The policy of the Prince William County General District Court on releasing information to reporters. For members of the public, there were no such restrictions. (AP/Matthew Barakat)

It’s Sunshine Week, an annual week-long national dialogue between the news media and public officials about the importance of open government and freedom of information. So it was an opportune time for a dogged Associated Press reporter to discover that a Prince William County court had a non-disclosure policy on releasing documents to reporters, but not the general public. And then for the Prince William court to promptly rescind that policy on Thursday.

You can see the policy of the Prince William General District Court in writing, in the photo above, in effect since 2011. Reporters may only see the basic warrant and complaint in a criminal case, but no more. No motions, no orders, no booking sheets, no nothing. And be sure to get a photo ID of that pesky reporter, according to the policy issued by former Chief District Judge Wenda Travers. This is not how other district courts operate in Virginia, in my experience and that of my Post colleagues, these being courts funded by the taxpayers and subject to laws providing for open and transparent government.

So on Wednesday afternoon, trusty AP reporter Matt Barakat snuck away from a hearing he and I were covering on Joaquin Rams to check on motions in the case of Ronald Hamilton, charged with killing Prince William police Officer Ashley Guindon last month. And after admitting to a clerk that he was a reporter, he was told he could not see those motions, and was handed the policy you see above. The clerk told Barakat that members of the public could read the files, but a reporter could not because “we know you’d write about them.”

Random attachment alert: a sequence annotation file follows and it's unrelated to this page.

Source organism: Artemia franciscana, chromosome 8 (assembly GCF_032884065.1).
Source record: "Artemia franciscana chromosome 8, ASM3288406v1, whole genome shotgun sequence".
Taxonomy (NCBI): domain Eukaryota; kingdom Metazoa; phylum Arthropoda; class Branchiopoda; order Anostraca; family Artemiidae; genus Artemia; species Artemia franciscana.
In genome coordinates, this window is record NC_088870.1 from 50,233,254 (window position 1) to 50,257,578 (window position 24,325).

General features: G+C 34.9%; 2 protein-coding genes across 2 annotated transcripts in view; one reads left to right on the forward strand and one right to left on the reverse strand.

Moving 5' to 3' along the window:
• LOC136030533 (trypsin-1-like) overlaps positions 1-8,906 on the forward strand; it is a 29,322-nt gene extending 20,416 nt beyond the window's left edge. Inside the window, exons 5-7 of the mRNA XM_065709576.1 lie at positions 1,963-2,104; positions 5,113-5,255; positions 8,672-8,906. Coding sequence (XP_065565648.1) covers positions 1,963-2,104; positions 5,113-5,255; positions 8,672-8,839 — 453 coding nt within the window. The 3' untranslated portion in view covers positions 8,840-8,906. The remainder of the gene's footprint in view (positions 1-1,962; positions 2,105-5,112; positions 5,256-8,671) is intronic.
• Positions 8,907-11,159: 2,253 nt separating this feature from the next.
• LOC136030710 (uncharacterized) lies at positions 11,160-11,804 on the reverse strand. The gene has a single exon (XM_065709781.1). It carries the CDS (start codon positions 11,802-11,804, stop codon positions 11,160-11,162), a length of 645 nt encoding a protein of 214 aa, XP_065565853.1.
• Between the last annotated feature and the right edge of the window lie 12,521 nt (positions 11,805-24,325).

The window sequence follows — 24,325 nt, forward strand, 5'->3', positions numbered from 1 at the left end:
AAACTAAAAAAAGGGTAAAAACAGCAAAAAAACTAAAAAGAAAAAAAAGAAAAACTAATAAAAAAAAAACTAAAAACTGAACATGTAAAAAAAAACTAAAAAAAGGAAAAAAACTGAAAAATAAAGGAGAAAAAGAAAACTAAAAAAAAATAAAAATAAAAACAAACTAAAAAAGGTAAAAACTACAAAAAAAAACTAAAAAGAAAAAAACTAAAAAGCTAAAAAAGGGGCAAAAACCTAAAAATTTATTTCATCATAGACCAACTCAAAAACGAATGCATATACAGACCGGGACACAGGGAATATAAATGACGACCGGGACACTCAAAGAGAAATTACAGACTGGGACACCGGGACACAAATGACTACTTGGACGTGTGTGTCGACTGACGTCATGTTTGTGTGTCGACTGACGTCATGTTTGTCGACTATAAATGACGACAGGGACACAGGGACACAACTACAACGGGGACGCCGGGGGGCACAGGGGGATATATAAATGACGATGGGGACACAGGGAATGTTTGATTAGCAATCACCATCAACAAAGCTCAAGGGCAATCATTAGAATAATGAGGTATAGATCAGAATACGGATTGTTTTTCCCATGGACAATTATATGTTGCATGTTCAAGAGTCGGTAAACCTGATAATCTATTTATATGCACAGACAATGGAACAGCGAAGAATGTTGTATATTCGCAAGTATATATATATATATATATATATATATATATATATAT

Barakat inquired of the chief clerk of the Prince William district court, Jacqueline Ward, who explained that the policy had been imposed by a former chief judge, Travers, now retired. Ward then checked with the current chief judge, former Prince William assistant commonwealth’s attorney Will Jarvis, and Jarvis ordered the no-reporters policy junked. Ward did not return my call Thursday and Travers was not home when I called.

Megan Rhyne, director of the Virginia Coalition for Open Government, told Barakat she had never heard of a court clerk issuing a blanket policy denying court records to journalists. “Wow,” she said. “They can’t make a blanket prohibition. They cannot pick and choose who gets to see public records. I’m just astounded.”

Barakat, who knows his way around a courthouse as well as any reporter, was just doing his job, as well as getting the jump on The Post. It’s not the first time he’s scooped us. But in the process he opened up a little sunshine into the Prince William County courthouse.